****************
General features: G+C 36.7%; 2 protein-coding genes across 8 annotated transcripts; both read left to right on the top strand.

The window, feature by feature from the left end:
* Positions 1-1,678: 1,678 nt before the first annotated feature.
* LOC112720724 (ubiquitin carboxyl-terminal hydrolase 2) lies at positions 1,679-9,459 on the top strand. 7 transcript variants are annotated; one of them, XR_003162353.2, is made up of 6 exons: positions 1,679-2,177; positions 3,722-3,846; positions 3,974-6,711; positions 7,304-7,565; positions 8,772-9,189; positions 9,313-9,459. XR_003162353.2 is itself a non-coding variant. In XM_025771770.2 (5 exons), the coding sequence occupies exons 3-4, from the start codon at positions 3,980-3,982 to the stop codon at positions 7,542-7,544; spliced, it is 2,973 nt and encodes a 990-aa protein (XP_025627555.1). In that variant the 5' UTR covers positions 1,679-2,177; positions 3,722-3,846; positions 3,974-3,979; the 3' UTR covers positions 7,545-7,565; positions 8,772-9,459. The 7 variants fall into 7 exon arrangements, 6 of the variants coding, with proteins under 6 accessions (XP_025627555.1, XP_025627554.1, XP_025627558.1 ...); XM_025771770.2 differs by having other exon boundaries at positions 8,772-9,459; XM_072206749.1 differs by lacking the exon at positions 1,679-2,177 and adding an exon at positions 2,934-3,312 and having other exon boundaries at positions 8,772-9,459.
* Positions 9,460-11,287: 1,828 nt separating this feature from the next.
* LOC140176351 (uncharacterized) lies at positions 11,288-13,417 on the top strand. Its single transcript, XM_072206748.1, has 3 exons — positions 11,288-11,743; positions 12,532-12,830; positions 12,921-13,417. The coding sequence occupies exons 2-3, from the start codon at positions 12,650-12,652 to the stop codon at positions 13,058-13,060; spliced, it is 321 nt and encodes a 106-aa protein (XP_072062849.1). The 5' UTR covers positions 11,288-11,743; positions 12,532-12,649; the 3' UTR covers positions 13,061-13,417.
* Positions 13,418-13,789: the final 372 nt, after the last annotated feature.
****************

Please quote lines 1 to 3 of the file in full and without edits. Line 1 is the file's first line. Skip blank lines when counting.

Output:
General features: G+C 36.7%; 2 protein-coding genes across 8 annotated transcripts; both read left to right on the top strand.

The window, feature by feature from the left end:
* Positions 1-1,678: 1,678 nt before the first annotated feature.